Trinidad and Tobago (TT) Prime Minister, Dr. Keith Rowley told an audience in Marabella on Tuesday evening that an agreement soon to be signed between the twin-island republic and Guyana will open the pathway for TT companies to benefit from the emerging petroleum industry in the South American country.
The Prime Minister was at the time responding to an earlier suggestion by the country’s Opposition Leader for the TT government to source oil from Guyana in order to avert the closure of the Petrotrin refinery.
Dr. Rowley said he will be visiting Guyana around Wednesday, September 12 to sign the document, “which opens the way for Trinidad and Tobago’s companies to participate in that prosperity that is coming to the Guyanese, even if Guyanese oil doesn’t come to our refinery.”
The dire financial state of the Pointe-a-Pierre refinery, he said, makes the notion of sourcing oil from Guyana, or any other location, unfeasible since Petrotrin is billions of dollars in debt and immediate action was necessary to stop the hemorrhage.
The Prime Minister said he had previously spent a day in Guyana with the country’s Cabinet “seeking to understand what they intend to do with their new prosperity,” adding that the focus was not just on oil, “because this money is going to generate all kinds of business operations in Guyana.”
The impending agreement between the two countries comes at a time when anxiety is high in Guyana over the possibility of foreign companies entering the country and benefiting from oil and gas opportunities, to the detriment of the local business community. With the absence of local content legislation and a draft policy framework still not finalized, members of Guyana’s private sector believe that more needs to be done by government to safeguard Guyana’s interest.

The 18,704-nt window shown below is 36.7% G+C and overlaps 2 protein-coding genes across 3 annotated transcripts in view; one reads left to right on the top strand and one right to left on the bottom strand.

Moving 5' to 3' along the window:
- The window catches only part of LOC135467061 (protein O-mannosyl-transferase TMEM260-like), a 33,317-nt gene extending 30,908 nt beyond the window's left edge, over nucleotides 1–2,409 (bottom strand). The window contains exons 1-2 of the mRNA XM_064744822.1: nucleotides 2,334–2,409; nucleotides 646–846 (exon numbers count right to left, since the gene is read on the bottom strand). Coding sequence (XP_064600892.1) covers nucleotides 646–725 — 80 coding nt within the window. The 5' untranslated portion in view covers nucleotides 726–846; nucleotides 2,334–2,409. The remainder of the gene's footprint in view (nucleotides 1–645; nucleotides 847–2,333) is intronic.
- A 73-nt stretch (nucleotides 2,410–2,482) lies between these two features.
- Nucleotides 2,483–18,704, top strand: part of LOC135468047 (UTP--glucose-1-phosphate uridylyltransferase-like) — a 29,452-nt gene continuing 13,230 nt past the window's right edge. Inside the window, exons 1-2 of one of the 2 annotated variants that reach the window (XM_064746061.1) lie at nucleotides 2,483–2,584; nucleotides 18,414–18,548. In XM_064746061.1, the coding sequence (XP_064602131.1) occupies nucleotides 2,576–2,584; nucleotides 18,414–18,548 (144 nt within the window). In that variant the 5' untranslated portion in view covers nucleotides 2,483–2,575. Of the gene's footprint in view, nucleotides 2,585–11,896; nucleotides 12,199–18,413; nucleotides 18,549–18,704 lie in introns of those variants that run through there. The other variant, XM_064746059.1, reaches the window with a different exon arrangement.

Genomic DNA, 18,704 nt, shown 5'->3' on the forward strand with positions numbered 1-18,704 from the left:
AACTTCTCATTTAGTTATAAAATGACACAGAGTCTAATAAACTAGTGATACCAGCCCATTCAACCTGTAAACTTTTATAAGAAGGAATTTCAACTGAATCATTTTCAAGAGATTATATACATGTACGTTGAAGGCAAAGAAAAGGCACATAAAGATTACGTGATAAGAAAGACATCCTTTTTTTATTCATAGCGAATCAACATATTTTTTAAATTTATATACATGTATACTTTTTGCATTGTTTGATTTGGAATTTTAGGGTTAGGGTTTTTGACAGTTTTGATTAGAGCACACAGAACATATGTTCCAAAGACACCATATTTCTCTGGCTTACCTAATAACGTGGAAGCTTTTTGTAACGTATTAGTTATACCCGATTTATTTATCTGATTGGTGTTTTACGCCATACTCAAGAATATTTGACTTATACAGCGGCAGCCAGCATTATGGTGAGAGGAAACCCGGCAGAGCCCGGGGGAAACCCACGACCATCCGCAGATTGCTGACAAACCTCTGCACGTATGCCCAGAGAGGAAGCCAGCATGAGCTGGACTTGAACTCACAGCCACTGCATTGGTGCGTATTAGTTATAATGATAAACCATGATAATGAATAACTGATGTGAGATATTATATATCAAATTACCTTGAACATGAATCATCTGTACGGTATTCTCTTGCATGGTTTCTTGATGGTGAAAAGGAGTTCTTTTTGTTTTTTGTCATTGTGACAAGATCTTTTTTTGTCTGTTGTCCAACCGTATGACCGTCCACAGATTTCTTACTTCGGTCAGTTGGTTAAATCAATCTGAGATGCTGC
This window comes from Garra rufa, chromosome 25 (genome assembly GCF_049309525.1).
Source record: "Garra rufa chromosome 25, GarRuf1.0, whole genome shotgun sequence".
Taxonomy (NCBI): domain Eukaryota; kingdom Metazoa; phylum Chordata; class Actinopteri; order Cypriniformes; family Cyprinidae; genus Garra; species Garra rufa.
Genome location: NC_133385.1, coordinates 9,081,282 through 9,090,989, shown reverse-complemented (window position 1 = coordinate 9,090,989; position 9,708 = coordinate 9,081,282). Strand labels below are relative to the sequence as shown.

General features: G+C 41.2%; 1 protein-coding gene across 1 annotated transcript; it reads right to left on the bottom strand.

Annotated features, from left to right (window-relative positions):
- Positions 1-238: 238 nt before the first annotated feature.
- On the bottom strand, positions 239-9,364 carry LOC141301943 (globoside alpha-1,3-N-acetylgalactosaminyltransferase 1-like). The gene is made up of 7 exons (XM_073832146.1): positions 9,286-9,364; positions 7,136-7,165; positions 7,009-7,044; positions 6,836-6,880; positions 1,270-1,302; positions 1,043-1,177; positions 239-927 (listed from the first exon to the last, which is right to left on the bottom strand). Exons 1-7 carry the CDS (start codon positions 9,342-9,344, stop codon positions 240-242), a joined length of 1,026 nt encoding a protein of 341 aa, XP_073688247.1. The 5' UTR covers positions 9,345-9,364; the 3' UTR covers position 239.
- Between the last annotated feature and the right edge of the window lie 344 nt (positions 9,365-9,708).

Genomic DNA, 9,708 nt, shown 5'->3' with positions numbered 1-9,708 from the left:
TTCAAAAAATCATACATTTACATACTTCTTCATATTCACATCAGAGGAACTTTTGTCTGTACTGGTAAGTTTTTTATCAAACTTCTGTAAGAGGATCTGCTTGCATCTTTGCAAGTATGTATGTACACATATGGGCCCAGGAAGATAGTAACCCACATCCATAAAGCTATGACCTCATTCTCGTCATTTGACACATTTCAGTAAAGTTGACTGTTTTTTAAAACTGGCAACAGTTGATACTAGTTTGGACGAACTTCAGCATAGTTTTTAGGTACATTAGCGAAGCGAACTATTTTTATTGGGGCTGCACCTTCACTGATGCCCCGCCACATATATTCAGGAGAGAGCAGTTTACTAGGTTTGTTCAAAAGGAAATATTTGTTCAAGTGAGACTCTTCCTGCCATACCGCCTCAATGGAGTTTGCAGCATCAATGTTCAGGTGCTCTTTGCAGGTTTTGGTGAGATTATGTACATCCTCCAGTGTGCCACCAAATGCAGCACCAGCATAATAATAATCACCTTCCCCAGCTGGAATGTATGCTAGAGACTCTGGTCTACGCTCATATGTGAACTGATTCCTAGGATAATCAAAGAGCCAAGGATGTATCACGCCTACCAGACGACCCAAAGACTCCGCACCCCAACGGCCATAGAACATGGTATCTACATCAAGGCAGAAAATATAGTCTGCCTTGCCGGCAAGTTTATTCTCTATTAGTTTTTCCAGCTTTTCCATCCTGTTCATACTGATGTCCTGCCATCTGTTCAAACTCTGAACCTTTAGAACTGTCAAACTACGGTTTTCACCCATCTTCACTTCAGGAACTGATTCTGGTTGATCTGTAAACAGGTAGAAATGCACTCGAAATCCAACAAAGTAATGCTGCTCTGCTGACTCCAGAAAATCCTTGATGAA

President of the Georgetown Chamber of Commerce and Industry, Deodat Indar, told OilNOW in a recent interview that amendments may have to be made to sections of Guyana’s Companies Act to ensure that businesses registered to operate in the South American country have put adequate measures in place to be considered ‘local’.
Indar said in other jurisdictions residency is determined by the number of local employees a company has, the location of its head office and where board meetings are being held. “Those things are indications of where you are a resident, particularly for tax purposes. So if you work with that train of thought and apply it to Guyana to determine if a company is local, I think a lot of them that are here registered, would not fit that bill,” he pointed out
Meanwhile, Guyana’s former Minister of Natural Resources and the Environment, Robert Persaud, told OilNOW on Sunday that the country’s government must consider the ramifications of entering any agreement with Trinidad and Tobago. “Hopefully, this new MoU is not being used as a ruse by TT government to promote TT domination of services in Guyana to the oil and gas sector given the failings of its own energy sector,” Persaud stated.